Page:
The Gilmore tank truck was often displayed at Pat's Baja Cantina gearhead restaurant in Carmel, California
Anyone who asked Santa for a shiny toy truck would be glad to find this handsome Gilmore gas tanker under the (very big) tree on Christmas morning.
The Pick of the Day, a 1931 Ford Model AA truck, is a beautifully presented rendition of a period work horse with the iconic Gilmore Gasoline logo and Red Lion graphics, including an angry-looking lion head on the tail end that should scare off any tailgaters.
Ford’s Model AA was a work truck designed as a heavy-duty version of the Model A automobile, just as the Model TT truck (which recently celebrated its 100th anniversary) was built from the ubiquitous Model T car. With heavier frame and suspension, the TT and AA were built to accept any number of custom bodies for various trades and businesses.
This AA wears the tanker body and colorful regalia of the Gilmore Oil Co., a giant West Coast service-station business that reigned as the region’s largest for much of the first half of the 20th Century. Gilmore gas-pump globes, oil cans, signs and other items bearing the Red Lion insignia are highly desirable collector’s items today.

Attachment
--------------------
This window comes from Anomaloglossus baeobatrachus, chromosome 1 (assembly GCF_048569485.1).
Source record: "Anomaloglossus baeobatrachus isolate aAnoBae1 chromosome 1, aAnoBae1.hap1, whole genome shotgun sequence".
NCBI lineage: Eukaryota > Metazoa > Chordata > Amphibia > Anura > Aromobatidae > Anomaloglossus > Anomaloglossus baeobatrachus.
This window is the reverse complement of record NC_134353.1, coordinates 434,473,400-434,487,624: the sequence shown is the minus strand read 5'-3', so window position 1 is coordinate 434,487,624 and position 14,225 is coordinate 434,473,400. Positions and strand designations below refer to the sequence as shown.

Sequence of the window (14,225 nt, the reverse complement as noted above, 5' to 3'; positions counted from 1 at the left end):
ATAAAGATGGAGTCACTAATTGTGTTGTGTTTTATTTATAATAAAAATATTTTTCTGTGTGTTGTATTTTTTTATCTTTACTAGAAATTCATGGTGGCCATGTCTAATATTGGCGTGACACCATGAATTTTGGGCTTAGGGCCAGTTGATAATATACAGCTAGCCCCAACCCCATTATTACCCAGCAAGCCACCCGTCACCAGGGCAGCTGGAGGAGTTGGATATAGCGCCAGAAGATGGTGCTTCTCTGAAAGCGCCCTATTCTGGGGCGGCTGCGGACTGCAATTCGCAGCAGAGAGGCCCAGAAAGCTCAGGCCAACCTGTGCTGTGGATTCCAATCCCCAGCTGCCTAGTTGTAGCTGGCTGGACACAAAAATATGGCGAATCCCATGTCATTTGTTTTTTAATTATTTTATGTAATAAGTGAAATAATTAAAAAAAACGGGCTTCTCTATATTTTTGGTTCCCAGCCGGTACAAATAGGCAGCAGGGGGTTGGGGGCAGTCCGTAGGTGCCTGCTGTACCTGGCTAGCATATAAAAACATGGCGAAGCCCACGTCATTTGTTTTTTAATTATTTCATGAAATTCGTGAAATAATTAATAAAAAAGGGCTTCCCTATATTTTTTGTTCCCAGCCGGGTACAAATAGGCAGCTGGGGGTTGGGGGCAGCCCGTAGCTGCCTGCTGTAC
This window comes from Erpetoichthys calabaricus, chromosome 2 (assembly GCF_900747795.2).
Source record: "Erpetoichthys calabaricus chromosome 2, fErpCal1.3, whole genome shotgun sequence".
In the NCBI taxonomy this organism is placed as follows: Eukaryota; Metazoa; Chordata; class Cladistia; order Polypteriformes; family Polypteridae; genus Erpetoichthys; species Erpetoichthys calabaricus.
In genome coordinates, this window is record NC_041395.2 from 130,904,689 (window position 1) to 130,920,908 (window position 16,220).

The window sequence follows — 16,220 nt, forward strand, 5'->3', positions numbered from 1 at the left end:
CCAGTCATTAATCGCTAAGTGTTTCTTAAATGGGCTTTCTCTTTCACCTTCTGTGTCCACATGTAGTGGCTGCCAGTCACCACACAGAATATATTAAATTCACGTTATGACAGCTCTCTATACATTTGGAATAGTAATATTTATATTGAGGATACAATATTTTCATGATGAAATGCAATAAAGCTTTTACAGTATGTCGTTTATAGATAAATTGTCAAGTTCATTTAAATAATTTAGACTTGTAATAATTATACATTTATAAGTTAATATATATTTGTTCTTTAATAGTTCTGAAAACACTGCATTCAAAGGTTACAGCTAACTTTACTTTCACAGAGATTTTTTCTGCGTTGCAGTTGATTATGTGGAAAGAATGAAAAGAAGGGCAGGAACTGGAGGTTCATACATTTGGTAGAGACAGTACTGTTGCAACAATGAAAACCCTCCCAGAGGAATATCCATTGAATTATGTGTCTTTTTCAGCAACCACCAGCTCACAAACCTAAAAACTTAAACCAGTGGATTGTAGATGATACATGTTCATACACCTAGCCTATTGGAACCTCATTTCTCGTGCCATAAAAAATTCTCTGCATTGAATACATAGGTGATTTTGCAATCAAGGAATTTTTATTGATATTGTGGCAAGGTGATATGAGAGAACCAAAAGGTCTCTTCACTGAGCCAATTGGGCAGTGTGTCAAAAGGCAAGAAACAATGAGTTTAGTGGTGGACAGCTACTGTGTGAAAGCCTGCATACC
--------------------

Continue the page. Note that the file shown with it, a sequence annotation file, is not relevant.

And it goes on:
The Gilmore tanker could be a familiar sight to residents of the Monterey area in California, where it was part of the Pat Phinny collection in Carmel and often displayed at Pat’s Baja Cantina restaurant, a gearhead haven festooned with all manner of motoring memorabilia, according to the St. Louis, Missouri, dealer’s advertisement on ClassicCars.com.
While this may or may not be an original Gilmore service truck, it carries an apparently original tanker assembly from the era, and it certainly looks fantastic in the photos accompanying the ad. The Ford has been totally restored and ready to show or drive (albeit slowly with the original Model A four-cylinder engine and short gearing), the seller says.
“While speeding will not be much of a concern, it is no doubt a delightful thing to drive, relying on the easy, low-revving and torquey nature of the engine, and of course turning heads with those stunning looks,” the ad says. “With its high-quality presentation and well-executed restoration in period correct livery, this charming and attractive Ford AA Tanker would be most welcome at casual shows, used in business promotion or simply to cruise to your favorite local.”
The asking price for this attractive piece of motoring history is $39,500, which seems reasonable for a fabulous-looking toy truck that you actually could get in and drive around.
To view this listing on ClassicCars.com, see Pick of the Day